It was not until the later work of Galileo and Newton unified rest and motion in one principle that the term "inertia" could be applied to these concepts as it is today.
In fact, Newton originally viewed the phenomenon he described in his First Law of Motion as being caused by "innate forces" inherent in matter, which resisted any acceleration. Given this perspective, and borrowing from Kepler, Newton attributed the term "inertia" to mean "the innate force possessed by an object which resists changes in motion"; thus, Newton defined "inertia" to mean the cause of the phenomenon, rather than the phenomenon itself.
However, Newton's original ideas of "innate resistive force" were ultimately problematic for a variety of reasons, and thus most physicists no longer think in these terms. As no alternate mechanism has been readily accepted, and it is now generally accepted that there may not be one which we can know, the term "inertia" has come to mean simply the phenomenon itself, rather than any inherent mechanism.
Thus, ultimately, "inertia" in modern classical physics has come to be a name for the same phenomenon described by Newton's First Law of Motion, and the two concepts are now considered to be equivalent.
Slide a book across a table and watch it slide to a rest position. The book in motion on the table top does not come to a rest position because of the absence of a force; rather it is the presence of a force - that force being the force of friction - that brings the book to a rest position.
In the absence of a force of friction, the book would continue in motion with the same speed and direction - forever! Or at least to the end of the table top. A force is not required to keep a moving book in motion.
In actuality, it is a force that brings the book to rest. Mass as a Measure of the Amount of Inertia All objects resist changes in their state of motion.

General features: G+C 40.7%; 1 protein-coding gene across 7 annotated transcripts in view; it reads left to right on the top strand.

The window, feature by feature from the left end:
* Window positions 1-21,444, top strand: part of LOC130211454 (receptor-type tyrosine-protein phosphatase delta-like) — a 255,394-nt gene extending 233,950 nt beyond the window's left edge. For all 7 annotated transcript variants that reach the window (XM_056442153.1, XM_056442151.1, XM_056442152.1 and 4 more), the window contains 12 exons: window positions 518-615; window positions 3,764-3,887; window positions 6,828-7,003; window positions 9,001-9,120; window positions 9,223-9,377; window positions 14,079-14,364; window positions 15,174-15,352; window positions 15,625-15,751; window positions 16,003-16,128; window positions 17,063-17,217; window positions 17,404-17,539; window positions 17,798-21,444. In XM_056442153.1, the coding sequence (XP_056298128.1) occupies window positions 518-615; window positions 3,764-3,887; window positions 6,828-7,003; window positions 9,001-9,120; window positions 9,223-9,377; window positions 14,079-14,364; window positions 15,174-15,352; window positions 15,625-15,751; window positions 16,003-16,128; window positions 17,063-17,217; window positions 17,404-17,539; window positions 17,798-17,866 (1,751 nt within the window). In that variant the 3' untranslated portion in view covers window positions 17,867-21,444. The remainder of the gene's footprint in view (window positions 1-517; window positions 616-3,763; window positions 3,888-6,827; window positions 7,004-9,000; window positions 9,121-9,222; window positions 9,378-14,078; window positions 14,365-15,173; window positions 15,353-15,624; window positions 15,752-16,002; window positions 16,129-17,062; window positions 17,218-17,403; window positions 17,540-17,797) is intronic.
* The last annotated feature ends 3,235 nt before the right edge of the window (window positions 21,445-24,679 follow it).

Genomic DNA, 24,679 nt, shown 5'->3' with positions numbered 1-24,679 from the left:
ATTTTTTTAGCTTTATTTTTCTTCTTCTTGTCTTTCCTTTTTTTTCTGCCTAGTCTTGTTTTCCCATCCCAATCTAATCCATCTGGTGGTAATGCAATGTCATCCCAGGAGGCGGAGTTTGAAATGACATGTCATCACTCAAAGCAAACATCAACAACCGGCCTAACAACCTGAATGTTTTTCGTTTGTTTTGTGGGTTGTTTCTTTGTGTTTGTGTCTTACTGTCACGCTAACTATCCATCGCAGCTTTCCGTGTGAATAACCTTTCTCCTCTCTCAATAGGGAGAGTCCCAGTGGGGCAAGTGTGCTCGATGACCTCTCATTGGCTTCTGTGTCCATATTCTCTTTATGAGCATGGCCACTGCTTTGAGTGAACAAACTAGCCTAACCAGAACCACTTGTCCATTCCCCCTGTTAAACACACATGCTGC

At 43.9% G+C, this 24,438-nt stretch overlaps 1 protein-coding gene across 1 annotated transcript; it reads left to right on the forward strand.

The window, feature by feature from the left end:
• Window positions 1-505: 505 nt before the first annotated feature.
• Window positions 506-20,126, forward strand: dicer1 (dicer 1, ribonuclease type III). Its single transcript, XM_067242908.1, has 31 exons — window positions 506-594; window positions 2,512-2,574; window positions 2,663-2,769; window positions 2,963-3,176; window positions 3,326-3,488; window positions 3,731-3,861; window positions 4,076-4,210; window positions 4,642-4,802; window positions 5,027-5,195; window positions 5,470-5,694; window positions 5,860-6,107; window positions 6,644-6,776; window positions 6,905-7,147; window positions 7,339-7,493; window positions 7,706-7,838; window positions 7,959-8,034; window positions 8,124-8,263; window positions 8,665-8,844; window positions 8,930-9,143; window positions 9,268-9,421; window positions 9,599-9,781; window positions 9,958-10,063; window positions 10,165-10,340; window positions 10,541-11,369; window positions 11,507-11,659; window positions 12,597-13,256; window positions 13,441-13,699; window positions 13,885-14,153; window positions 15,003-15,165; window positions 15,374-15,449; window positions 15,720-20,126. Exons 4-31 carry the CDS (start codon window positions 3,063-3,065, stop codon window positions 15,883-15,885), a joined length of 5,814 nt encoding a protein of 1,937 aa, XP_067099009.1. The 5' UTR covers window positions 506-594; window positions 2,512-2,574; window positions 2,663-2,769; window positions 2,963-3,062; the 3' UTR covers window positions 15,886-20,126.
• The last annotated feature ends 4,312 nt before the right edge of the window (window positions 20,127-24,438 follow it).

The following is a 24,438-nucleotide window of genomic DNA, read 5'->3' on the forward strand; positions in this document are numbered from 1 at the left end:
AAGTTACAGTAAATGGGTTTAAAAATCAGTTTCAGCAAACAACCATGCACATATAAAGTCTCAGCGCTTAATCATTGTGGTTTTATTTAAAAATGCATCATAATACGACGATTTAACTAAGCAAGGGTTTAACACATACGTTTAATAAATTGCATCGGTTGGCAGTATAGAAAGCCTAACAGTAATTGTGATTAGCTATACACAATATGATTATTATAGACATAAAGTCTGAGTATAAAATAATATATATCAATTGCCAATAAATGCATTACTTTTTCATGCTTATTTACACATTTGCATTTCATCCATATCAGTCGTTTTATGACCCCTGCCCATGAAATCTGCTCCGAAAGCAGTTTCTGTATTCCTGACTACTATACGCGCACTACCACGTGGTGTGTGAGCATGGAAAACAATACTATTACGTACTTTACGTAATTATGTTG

All objects have this tendency - they have inertia. But do some objects have more of a tendency to resist changes than others?
The tendency of an object to resist changes in its state of motion varies with mass.
Inertia - Wikipedia
Mass is that quantity that is solely dependent upon the inertia of an object. The more inertia that an object has, the more mass that it has. A more massive object has a greater tendency to resist changes in its state of motion. Suppose that there are two seemingly identical bricks at rest on the physics lecture table.
Yet one brick consists of mortar and the other brick consists of Styrofoam. Without lifting the bricks, how could you tell which brick was the Styrofoam brick?
You could give the bricks an identical push in an effort to change their state of motion. The brick that offers the least resistance is the brick with the least inertia - and therefore the brick with the least mass i.
A common physics demonstration relies on this principle that the more massive the object, the more that object resist changes in its state of motion. The demonstration goes as follows: A wooden board is placed on top of the books and a hammer is used to drive a nail into the board.